With little positive news to report on the MLB lockout, Sunday was a good day to celebrate baseball history.

It was also a good day for those who like to celebrate great defense in baseball.

The Baseball Hall of Fame elected six candidates – Bud Fowler and Buck O’Neil were voted in by the Early Baseball Era Committee. Gil Hodges, Minnie Miñoso, Tony Oliva, and Jim Kaat were elected by the Golden Days Era Committee.

Fowler is regarded as baseball’s first African-American pro player. He played 10 seasons of organized professional baseball in the latter part of the 19th century. The street leading to Doubleday Field in Cooperstown is named in his honor.

O’Neil was a first baseman in the Negro Leagues who later became MLB’s first Black coach, and as a scout he signed future Hall of Famer Lou Brock for the Cubs. He later became one of the greatest ambassadors for the sport and was best known in his later years for his appearance in the Ken Burns documentary, Baseball.

We mentioned it being a great day to celebrate defense. O’Neil was heralded for his glovework. It was a key talking point for Negro League Hall of Fame president Bob Kendrick in promoting O’Neil’s election.

“There were very few who played defense like Buck O’Neil,” Kendrick said.

The election was a long time coming for Hodges, whose candidacy had been considered since his first appearance on the BBWAA ballot in 1969.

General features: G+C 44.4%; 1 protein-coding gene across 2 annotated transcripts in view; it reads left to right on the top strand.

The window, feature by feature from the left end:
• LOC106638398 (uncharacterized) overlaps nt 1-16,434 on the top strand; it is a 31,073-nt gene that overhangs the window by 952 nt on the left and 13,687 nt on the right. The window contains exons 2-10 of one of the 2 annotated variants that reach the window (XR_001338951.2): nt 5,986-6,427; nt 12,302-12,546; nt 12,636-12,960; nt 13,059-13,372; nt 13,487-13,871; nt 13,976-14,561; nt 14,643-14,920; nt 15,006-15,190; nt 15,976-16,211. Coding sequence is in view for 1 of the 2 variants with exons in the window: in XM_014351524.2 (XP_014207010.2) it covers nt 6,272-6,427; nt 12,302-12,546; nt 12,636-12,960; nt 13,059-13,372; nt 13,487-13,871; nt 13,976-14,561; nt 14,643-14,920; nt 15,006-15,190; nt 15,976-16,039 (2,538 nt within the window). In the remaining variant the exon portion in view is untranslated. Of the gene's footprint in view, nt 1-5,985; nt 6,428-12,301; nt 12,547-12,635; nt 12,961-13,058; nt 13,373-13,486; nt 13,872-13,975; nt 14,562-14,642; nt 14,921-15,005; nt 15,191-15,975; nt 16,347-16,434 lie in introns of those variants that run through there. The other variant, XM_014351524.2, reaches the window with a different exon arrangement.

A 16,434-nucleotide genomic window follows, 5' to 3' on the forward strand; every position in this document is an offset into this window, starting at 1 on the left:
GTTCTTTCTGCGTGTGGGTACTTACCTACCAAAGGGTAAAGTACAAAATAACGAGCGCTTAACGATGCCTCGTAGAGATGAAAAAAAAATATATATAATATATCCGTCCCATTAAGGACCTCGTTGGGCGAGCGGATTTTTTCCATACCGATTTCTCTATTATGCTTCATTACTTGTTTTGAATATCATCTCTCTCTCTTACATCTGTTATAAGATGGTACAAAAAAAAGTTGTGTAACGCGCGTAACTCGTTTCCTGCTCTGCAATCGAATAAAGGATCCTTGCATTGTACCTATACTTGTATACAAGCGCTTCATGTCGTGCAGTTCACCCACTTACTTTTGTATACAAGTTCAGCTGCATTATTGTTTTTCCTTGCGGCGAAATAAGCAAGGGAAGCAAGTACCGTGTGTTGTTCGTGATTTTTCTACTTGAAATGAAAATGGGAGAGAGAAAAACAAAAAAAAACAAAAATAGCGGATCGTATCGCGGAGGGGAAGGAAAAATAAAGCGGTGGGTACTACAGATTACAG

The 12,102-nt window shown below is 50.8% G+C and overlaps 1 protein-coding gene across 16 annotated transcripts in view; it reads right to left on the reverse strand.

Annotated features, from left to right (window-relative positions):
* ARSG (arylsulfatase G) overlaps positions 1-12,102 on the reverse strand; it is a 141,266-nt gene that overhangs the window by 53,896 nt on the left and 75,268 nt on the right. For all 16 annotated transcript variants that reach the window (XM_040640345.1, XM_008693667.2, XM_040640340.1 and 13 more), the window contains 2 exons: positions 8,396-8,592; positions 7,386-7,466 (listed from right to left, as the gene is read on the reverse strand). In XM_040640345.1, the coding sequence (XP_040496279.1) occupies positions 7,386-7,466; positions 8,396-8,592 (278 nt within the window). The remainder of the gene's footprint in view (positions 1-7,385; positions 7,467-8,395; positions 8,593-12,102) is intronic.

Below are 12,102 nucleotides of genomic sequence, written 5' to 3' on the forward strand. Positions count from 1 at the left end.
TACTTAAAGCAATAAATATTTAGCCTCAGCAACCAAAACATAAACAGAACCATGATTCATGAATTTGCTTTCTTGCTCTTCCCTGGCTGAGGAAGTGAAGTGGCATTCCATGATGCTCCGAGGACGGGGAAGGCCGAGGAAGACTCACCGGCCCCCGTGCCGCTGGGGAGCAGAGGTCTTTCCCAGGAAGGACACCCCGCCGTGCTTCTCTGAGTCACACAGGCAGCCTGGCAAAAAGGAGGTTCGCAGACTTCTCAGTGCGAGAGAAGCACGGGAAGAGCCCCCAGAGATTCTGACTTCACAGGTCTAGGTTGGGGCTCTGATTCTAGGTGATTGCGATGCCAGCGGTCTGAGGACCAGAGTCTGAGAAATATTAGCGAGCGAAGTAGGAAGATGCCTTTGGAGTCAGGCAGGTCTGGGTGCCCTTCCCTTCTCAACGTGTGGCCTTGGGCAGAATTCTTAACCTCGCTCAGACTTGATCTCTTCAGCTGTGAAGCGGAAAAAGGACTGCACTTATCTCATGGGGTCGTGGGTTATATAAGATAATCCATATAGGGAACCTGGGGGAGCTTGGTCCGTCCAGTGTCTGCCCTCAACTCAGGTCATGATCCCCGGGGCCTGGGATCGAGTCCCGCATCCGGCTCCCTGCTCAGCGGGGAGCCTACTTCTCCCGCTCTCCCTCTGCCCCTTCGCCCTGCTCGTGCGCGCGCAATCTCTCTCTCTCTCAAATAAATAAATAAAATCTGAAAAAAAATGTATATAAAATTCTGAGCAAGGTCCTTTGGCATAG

Hodges hit 370 home runs and won three Gold Gloves in an 18-year career in the 1940s, 50s, and 60s, then won a World Series managing the 1969 Mets. He likely would have won more Gold Gloves had the award existed in the earlier part of his career. He was a three-time leader in a predecessor to Defensive Runs Saved, Total Zone Runs (found on

As a hitter, Hodges’ prime years were with the Dodgers from 1950 to 1957, during which he hit .283 with an .897 OPS and averaged 33 home runs and 107 RBI. He won a World Series with them in 1955 and 1959.

Miñoso is another player who would have won more Gold Gloves than the three he copped in the latter part of his prime years. Including three seasons in the Negro Leagues, he hit .299 with a .387 on-base percentage for his career, primarily with the White Sox. He played from 1946 to 1964 then had a couple of plate appearances in cameo appearances in later years).

Miñoso led his league in triples four times, stolen bases three times, and hit by pitches 10 times. He was a 13-time All-Star whose No. 9 was retired by the White Sox in 1983.

Oliva was a base hit machine in his prime with the Twins, the only team he played with over 15 seasons. He led the AL in hits five times in seven seasons from 1964 to 1970 and he won the batting title three times. Like Hodges, he was a three-time leader in Total Zone Runs. He won a Gold Glove in 1966. Newspaper stories from the time salute his “rifle arm” and defensive improvement due to hard work.

Oliva’s longtime teammate, Kaat, won 16 Gold Gloves as a pitcher in a career that lasted from 1959 to 1983. He ranks 17th all-time in games started, 25th in innings pitched, and he won 283 games with five teams. In a 2018 interview with Cardinals broadcaster Dan McLaughlin, Kaat said he modeled his fielding after a pitcher he grew up admiring, Bobby Shantz of the Philadelphia Athletics, throwing a baseball against a garage door to practice his reactions.

Congratulations to all the new Hall of Famers!